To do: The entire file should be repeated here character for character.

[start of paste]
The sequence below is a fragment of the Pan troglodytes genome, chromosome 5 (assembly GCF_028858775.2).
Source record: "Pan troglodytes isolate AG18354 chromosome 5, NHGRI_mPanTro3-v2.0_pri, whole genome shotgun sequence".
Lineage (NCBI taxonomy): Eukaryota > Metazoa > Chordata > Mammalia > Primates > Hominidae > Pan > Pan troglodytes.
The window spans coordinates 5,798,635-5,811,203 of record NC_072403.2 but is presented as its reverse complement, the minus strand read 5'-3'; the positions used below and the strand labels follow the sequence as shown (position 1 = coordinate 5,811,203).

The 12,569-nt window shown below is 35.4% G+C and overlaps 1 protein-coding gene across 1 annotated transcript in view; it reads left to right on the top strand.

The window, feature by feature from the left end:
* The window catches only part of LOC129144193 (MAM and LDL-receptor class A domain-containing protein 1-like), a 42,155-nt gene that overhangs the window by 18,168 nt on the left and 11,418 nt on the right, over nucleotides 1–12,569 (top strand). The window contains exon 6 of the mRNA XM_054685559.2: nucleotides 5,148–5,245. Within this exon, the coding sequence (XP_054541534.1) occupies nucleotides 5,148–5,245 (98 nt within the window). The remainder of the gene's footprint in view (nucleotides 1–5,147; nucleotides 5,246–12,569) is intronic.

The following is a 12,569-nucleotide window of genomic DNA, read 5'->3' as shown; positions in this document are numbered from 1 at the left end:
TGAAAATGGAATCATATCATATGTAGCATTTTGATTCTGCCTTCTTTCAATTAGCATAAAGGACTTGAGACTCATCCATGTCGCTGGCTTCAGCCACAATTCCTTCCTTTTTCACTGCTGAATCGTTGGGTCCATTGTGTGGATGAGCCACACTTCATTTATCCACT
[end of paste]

The sequence below is a fragment of the Pan troglodytes genome, chromosome 5 (assembly GCF_028858775.2).
Source record: "Pan troglodytes isolate AG18354 chromosome 5, NHGRI_mPanTro3-v2.0_pri, whole genome shotgun sequence".
Lineage (NCBI taxonomy): Eukaryota > Metazoa > Chordata > Mammalia > Primates > Hominidae > Pan > Pan troglodytes.
The window spans coordinates 5,798,635-5,811,203 of record NC_072403.2 but is presented as its reverse complement, the minus strand read 5'-3'; the positions used below and the strand labels follow the sequence as shown (position 1 = coordinate 5,811,203).

The 12,569-nt window shown below is 35.4% G+C and overlaps 1 protein-coding gene across 1 annotated transcript in view; it reads left to right on the top strand.

The window, feature by feature from the left end:
* The window catches only part of LOC129144193 (MAM and LDL-receptor class A domain-containing protein 1-like), a 42,155-nt gene that overhangs the window by 18,168 nt on the left and 11,418 nt on the right, over nucleotides 1–12,569 (top strand). The window contains exon 6 of the mRNA XM_054685559.2: nucleotides 5,148–5,245. Within this exon, the coding sequence (XP_054541534.1) occupies nucleotides 5,148–5,245 (98 nt within the window). The remainder of the gene's footprint in view (nucleotides 1–5,147; nucleotides 5,246–12,569) is intronic.

The following is a 12,569-nucleotide window of genomic DNA, read 5'->3' as shown; positions in this document are numbered from 1 at the left end:
TGAAAATGGAATCATATCATATGTAGCATTTTGATTCTGCCTTCTTTCAATTAGCATAAAGGACTTGAGACTCATCCATGTCGCTGGCTTCAGCCACAATTCCTTCCTTTTTCACTGCTGAATCGTTGGGTCCATTGTGTGGATGAGCCACACTTCATTTATCCACT